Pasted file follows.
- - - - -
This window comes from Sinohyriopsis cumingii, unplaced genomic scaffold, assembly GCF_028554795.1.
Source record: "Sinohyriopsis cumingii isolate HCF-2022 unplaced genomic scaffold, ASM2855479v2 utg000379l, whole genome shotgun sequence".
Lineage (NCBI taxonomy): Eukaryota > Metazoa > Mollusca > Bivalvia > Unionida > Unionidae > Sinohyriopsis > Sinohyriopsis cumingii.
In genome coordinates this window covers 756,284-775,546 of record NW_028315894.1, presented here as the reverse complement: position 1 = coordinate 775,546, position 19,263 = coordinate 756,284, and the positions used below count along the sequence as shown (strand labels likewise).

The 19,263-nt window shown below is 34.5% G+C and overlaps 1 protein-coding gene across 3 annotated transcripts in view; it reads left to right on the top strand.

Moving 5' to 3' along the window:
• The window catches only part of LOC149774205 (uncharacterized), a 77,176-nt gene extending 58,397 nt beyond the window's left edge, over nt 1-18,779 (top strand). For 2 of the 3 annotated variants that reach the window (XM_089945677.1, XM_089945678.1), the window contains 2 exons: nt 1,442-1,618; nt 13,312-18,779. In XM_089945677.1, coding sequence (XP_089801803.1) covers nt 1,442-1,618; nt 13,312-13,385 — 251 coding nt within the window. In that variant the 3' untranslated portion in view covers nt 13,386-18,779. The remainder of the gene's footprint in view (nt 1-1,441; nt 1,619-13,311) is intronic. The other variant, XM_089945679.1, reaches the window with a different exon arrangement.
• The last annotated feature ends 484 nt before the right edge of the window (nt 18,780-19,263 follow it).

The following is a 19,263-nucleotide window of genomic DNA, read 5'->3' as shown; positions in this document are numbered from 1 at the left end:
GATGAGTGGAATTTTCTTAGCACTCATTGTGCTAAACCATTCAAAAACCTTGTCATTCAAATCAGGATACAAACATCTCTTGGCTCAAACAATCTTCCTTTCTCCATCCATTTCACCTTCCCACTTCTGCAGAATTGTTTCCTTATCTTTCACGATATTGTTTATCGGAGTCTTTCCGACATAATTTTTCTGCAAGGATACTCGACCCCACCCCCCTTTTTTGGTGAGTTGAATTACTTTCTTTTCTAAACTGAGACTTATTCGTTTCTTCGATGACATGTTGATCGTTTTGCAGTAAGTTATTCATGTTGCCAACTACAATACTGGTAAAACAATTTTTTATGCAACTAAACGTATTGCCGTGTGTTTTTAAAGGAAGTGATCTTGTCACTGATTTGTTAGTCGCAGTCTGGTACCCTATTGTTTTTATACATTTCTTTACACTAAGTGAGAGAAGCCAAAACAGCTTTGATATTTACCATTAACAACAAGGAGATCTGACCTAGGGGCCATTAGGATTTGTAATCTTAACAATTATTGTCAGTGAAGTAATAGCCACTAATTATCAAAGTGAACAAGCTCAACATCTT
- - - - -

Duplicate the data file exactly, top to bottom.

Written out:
This window comes from Sinohyriopsis cumingii, unplaced genomic scaffold, assembly GCF_028554795.1.
Source record: "Sinohyriopsis cumingii isolate HCF-2022 unplaced genomic scaffold, ASM2855479v2 utg000379l, whole genome shotgun sequence".
Lineage (NCBI taxonomy): Eukaryota > Metazoa > Mollusca > Bivalvia > Unionida > Unionidae > Sinohyriopsis > Sinohyriopsis cumingii.
In genome coordinates this window covers 756,284-775,546 of record NW_028315894.1, presented here as the reverse complement: position 1 = coordinate 775,546, position 19,263 = coordinate 756,284, and the positions used below count along the sequence as shown (strand labels likewise).

The 19,263-nt window shown below is 34.5% G+C and overlaps 1 protein-coding gene across 3 annotated transcripts in view; it reads left to right on the top strand.

Moving 5' to 3' along the window:
• The window catches only part of LOC149774205 (uncharacterized), a 77,176-nt gene extending 58,397 nt beyond the window's left edge, over nt 1-18,779 (top strand). For 2 of the 3 annotated variants that reach the window (XM_089945677.1, XM_089945678.1), the window contains 2 exons: nt 1,442-1,618; nt 13,312-18,779. In XM_089945677.1, coding sequence (XP_089801803.1) covers nt 1,442-1,618; nt 13,312-13,385 — 251 coding nt within the window. In that variant the 3' untranslated portion in view covers nt 13,386-18,779. The remainder of the gene's footprint in view (nt 1-1,441; nt 1,619-13,311) is intronic. The other variant, XM_089945679.1, reaches the window with a different exon arrangement.
• The last annotated feature ends 484 nt before the right edge of the window (nt 18,780-19,263 follow it).

The following is a 19,263-nucleotide window of genomic DNA, read 5'->3' as shown; positions in this document are numbered from 1 at the left end:
GATGAGTGGAATTTTCTTAGCACTCATTGTGCTAAACCATTCAAAAACCTTGTCATTCAAATCAGGATACAAACATCTCTTGGCTCAAACAATCTTCCTTTCTCCATCCATTTCACCTTCCCACTTCTGCAGAATTGTTTCCTTATCTTTCACGATATTGTTTATCGGAGTCTTTCCGACATAATTTTTCTGCAAGGATACTCGACCCCACCCCCCTTTTTTGGTGAGTTGAATTACTTTCTTTTCTAAACTGAGACTTATTCGTTTCTTCGATGACATGTTGATCGTTTTGCAGTAAGTTATTCATGTTGCCAACTACAATACTGGTAAAACAATTTTTTATGCAACTAAACGTATTGCCGTGTGTTTTTAAAGGAAGTGATCTTGTCACTGATTTGTTAGTCGCAGTCTGGTACCCTATTGTTTTTATACATTTCTTTACACTAAGTGAGAGAAGCCAAAACAGCTTTGATATTTACCATTAACAACAAGGAGATCTGACCTAGGGGCCATTAGGATTTGTAATCTTAACAATTATTGTCAGTGAAGTAATAGCCACTAATTATCAAAGTGAACAAGCTCAACATCTT